Join Valerie Sutton for an in-depth discussion in this video Anticipating questions and preparing answers, part of Acing Your Interview (2013).
It is now time to prepare specific questions for your interview. Remember the purpose of the interview for the organization is twofold; to assess your skills and knowledge; and also determine the cultural fit. We will analyze the job description and develop a list of specific questions you may get in the interview. The first step is to start by analyzing the job description for primary skills and knowledge. Look at the Responsibilities and Qualifications sections to analyze this information.
Let's take a look at an example Project Manager description. The four items that would be most important to prepare for include: Leading multiple software development and integration projects in Agile. Scoping projects and managing risk. Estimates projects using multiple techniques. Delivering them on time and on budget. Mentors and guides people. The second step is more elusive in that you have to determine the culture and desired fit.
Look for descriptive words related to culture. In this example it would be "can-do" attitude, take charge of conference room, and unflappable. If there are not words related to culture in the description, then you may want to schedule an informational interview. You can now create sample questions based on the three types. Let's begin with the knowledge and skills. For example, a Behavioral Question would be, "Give me an example of a project you have scoped and how have you managed the risk." A Situation Question would be, "Walk us through how you would scope the project and manage the risk." And finally, a Resume-based Question, "Your resume states you managed the Agile projects successfully; tell us more about it." You can also prepare questions for the cultural fit.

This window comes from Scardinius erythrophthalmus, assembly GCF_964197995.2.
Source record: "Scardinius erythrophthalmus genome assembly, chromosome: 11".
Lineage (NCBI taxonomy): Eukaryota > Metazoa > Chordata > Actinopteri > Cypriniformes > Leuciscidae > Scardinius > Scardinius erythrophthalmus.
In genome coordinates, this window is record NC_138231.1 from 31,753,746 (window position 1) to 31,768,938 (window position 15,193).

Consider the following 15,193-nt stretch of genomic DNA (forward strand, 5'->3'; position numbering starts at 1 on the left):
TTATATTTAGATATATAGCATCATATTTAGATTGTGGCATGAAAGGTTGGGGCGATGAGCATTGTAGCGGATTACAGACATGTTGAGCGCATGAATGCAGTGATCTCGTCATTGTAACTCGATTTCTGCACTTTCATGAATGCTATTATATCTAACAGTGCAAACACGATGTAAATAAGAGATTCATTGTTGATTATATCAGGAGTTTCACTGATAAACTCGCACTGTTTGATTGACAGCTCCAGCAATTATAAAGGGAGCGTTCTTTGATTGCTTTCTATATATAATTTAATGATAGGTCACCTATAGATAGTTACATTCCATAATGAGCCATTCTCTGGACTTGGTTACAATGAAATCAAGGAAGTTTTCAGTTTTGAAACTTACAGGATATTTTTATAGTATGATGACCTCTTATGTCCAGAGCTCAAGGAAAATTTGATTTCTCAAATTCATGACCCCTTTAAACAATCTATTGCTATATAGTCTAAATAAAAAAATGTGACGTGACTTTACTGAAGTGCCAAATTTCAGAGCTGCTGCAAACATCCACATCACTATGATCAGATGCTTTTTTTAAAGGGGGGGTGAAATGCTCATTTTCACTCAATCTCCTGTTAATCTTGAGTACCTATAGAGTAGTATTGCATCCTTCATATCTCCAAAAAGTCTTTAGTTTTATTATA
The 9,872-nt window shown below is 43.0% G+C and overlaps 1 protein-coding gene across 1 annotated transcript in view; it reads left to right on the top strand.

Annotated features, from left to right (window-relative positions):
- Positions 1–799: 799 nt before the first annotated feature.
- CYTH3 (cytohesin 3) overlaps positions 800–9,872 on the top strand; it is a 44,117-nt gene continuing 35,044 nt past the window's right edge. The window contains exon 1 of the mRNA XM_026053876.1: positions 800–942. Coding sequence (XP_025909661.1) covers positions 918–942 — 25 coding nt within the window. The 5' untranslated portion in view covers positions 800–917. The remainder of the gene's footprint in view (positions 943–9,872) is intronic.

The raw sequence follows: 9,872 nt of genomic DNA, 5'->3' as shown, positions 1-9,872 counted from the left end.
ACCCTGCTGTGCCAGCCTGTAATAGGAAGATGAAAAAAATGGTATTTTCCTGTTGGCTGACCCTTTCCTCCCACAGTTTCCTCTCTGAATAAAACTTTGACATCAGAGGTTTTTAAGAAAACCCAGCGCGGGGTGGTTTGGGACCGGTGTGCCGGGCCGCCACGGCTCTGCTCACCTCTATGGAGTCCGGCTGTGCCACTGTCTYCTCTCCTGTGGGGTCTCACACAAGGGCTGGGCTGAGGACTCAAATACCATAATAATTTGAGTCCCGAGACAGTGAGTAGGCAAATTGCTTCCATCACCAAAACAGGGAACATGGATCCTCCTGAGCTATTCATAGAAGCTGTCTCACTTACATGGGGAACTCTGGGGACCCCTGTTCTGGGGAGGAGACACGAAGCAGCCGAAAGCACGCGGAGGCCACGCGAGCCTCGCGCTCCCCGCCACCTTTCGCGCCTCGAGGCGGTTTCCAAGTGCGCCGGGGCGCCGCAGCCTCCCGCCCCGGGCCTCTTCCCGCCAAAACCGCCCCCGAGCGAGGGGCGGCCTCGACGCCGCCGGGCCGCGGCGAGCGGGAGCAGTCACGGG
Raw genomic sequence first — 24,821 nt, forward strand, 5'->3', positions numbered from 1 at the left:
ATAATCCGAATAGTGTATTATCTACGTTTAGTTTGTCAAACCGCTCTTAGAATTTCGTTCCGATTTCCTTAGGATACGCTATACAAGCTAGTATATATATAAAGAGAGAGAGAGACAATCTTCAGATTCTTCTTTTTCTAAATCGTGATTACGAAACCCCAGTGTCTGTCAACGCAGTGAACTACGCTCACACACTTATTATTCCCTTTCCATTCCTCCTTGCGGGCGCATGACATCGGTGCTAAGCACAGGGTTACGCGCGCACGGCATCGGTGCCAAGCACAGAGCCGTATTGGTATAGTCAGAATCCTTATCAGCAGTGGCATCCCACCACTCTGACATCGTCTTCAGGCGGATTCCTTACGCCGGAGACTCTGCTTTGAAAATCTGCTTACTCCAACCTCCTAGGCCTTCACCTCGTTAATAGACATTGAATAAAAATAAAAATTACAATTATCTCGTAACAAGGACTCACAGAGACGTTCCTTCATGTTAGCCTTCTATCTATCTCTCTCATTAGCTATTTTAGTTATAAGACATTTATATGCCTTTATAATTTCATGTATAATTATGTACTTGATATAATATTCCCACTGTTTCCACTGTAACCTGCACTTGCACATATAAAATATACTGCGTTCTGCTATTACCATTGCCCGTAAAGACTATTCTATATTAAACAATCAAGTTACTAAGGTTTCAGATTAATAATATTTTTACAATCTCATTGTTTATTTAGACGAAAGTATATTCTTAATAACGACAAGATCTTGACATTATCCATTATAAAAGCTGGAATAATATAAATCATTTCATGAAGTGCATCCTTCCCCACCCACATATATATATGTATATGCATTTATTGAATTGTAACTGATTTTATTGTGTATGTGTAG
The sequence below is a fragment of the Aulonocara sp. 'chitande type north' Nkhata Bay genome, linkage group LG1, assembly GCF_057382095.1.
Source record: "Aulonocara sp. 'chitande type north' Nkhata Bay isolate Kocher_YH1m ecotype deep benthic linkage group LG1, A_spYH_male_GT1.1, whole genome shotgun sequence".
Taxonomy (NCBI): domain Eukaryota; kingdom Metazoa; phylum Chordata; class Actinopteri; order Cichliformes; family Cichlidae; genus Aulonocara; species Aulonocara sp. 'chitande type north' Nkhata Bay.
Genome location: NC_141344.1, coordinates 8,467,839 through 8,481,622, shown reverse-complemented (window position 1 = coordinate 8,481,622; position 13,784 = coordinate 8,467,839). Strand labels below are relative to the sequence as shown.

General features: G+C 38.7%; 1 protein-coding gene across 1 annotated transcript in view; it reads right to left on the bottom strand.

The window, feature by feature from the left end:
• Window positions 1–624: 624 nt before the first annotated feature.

In our example they are looking for a "can-do" attitude and someone that is unflappable. They may ask a Behavioral Question like, "Give us an example of where you have pushed through an idea." Or a Situational Question like, "How would you push through an idea at this organization?" Or a Resume-based Question, "You mentioned on your resume that you initiated a project, how did you do this?" Now it is time to prepare answers for your sample questions. It's important to have good examples lined up to showcase your skills and knowledge for each of the responsibilities.
Remember to be detailed in your answer. Use SAR as a way to prepare and make your answers stronger. Describe the Situation, explain your Action, and let them know the Results. Although you can't anticipate every question, this will give you a strong starting point to prepare. In the next movie, we'll talk about effective techniques that you can use to practice.
- Understanding interview formats
- Anticipating questions and preparing answers
- Researching potential employers
- Establishing good body language in the interview
- Reviewing your performance
- Answering questions using the Situation-Action-Result method
Skill Level Appropriate for all
Q: Where can I learn more about communication skills?
A: Discover more on this topic by visiting communication skills on lynda.com.
Q: This course was updated on 6/05/2013. What changed?
A: We added new videos on handling tricky and possibly illegal interview questions, what your body language says about you, and how to answer questions with the SAR (Situation-Action-Result) method.